If you suffer from back or neck pain, it can be difficult to work a full day. The ADA may offer you some workplace protections by requiring your employer to provide reasonable accommodations that will allow you to do your job.
You have a disability under the ADA if you have a physical or mental impairment that substantially limits one or more of your major life activities. Many back and neck injuries and conditions will qualify as disabilities because they significantly affect daily tasks like sleeping, walking, pushing, pulling, lifting, sitting, standing, and so on. You don't have to be utterly unable to perform an activity to be substantially limited. If it is more painful, more difficult, or more time-consuming for you to perform an activity than it is for people in the general population, that counts as a substantial limitation. (For more information, see our article on when back and neck pain are disabilities under the ADA.)
Minor and temporary conditions don't count as disabilities. If, for example, you pull a muscle in your back, but feel fine after icing the injury and taking anti-inflammatories for a few days, you don't have a disability under the ADA.
Employees with disabilities have the right to reasonable accommodations: modifications to the workplace, workspace, job, work rules, or policies that will allow them to do their work. Your employer must provide an accommodation unless it would create undue hardship. (An accommodation creates an undue hardship if it would impose significant expense or burden on the employer, considering the employer's size, resources, and structure.)
If you need a reasonable accommodation, you should ask for one. Your supervisor isn't required to guess that you have a problem. If your back pain is making it painful or difficult to sit at your desk all day, walk long distances to meetings and events, or lift boxes, for example, you should tell your manager that you have a disability and need an accommodation.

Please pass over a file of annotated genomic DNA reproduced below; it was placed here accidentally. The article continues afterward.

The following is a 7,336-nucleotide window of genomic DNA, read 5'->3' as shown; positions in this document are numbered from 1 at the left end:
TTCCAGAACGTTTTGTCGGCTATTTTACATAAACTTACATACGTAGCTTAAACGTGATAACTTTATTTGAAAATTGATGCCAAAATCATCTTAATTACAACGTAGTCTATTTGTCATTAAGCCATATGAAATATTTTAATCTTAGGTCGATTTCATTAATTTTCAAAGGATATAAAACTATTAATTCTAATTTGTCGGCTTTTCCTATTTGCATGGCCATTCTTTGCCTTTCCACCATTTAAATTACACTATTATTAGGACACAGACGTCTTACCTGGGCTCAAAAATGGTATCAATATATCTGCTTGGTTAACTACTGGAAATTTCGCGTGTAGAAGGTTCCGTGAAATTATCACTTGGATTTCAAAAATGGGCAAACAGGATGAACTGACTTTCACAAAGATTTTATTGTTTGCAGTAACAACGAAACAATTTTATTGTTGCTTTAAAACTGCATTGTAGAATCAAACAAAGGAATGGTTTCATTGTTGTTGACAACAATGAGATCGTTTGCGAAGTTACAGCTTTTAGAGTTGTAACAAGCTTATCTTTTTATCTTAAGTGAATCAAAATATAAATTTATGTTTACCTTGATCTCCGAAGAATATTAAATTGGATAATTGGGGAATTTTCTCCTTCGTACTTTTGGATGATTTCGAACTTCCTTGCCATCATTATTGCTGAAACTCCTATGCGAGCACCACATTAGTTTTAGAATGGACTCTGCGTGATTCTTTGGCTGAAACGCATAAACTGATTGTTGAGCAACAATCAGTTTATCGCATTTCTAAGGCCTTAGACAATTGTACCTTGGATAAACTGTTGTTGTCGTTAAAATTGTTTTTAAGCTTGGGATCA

You are not legally required to make your request in writing, but it's a good idea. That way, you can make sure you have clearly communicated your needs, and you'll have a record of your request. Once you've requested an accommodation, your employer may ask for more information or documentation of your condition and how it is impacting your ability to do your job.
Your employer doesn't have to provide exactly the accommodation you request, but it must engage in a "flexible, interactive process" with you to try to come up with an accommodation that will be effective. For example, if your back pain is making it difficult to sit at your desk and use your computer, you may request a particular type of orthopedic desk chair that is very expensive. Your employer might instead suggest a series of ergonomic changes to your workstation, such as raising your screen height, adjusting your seating position, and buying you a foot rest. As long as these changes allow you to work without pain, they are an effective accommodation.
Back and neck pain can present in a variety of ways and cause different limitations. And, of course, the accommodations you need depend on what your job entails. Someone who does manual labor, involving heavy lifting, carrying, digging, and pulling will need different accommodations that someone with a desk job or a position that requires lots of driving, for example. Here are some accommodations that might help with particular limitations caused by back pain or neck pain:
You can find many more accommodation ideas at the website of the Job Accommodation Network.